Malcom Gladwell on Human Nature

This is a fascinating speech by Malcom Gladwell.

Often, what people say, know and feel can be wildly divergent.

Malcolm explores why we can’t trust people’s opinions — because we don’t have the language to express our feelings. His examples include the story of New Coke and how Coke’s market research misled them, and the development of Herman-Miller’s Aeron chair, the best-selling chair in the history of office chairs, which succeeded in spite of research that suggested it would fail.

Gladwell goes to show how preferences are inherently unstable. Unless there is some heavy and known factor to influence decisions, very often people can’t express what they want or what makes them happy.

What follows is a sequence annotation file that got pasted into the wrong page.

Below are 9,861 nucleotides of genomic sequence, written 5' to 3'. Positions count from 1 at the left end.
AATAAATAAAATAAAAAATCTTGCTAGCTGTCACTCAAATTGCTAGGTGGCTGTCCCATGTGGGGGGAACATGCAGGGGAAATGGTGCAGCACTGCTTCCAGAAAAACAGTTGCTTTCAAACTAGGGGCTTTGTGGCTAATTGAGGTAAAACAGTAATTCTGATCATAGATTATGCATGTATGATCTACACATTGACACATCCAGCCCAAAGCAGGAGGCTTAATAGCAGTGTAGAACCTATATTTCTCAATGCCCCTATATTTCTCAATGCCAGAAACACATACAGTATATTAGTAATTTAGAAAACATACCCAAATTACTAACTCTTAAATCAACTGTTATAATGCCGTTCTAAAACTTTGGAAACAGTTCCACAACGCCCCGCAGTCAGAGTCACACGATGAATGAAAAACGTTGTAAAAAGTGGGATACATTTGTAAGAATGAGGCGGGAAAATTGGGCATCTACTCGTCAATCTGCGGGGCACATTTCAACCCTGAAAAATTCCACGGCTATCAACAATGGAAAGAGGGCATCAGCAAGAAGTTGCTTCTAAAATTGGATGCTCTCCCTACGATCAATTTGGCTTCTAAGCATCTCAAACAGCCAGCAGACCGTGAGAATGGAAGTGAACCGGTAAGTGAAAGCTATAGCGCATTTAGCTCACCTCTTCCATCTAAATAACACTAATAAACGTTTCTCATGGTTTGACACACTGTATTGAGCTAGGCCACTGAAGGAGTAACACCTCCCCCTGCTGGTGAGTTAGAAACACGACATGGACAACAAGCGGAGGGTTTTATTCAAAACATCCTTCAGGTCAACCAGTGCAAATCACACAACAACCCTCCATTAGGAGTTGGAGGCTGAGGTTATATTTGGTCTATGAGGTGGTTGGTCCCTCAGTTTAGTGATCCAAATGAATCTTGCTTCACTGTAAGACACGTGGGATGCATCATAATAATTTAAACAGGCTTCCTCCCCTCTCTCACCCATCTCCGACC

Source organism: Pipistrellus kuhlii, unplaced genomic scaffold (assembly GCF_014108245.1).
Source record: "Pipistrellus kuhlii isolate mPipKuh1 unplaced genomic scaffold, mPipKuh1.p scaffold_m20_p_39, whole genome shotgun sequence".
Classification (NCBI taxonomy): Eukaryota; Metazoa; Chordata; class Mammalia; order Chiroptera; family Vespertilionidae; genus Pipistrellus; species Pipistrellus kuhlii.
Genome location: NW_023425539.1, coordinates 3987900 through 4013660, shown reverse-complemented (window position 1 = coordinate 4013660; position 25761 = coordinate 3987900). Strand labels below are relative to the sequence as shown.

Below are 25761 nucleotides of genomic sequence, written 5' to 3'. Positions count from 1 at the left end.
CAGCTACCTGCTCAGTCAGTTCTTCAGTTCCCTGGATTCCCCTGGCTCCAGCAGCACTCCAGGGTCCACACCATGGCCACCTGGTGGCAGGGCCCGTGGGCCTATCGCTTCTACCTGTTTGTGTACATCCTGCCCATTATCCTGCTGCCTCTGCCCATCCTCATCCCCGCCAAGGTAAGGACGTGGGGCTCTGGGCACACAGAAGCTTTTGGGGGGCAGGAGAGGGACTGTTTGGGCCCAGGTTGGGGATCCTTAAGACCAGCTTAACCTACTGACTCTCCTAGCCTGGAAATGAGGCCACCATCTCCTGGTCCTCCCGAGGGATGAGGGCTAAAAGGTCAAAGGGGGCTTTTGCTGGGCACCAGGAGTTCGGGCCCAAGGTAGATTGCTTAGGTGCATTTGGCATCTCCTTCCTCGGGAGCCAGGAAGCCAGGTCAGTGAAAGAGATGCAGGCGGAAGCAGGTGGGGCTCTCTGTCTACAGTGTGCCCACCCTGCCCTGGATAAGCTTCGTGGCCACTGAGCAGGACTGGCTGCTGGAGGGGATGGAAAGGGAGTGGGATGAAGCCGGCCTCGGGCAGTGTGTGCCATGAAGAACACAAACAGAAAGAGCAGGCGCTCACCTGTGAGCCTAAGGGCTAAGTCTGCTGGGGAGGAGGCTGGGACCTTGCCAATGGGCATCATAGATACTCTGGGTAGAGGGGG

This can also tell us one thing or two about democracy. A vote is the expression of an opinion with little to no weight, an aesthetical act subject to the same wild swings of fashion.

But go ahead and listen to it. You should find it interesting.

If you don’t have the time to spare, here is a quick overview:


(Shamelessly stolen from here)


2 comments so far

  1. Rebecca on

    Oh yes, I remember reading about this in his book Blink, a good read.

  2. Rust Paint : on

    office chairs that are made of steel and leather are the best stuff that you can use on your office~;:

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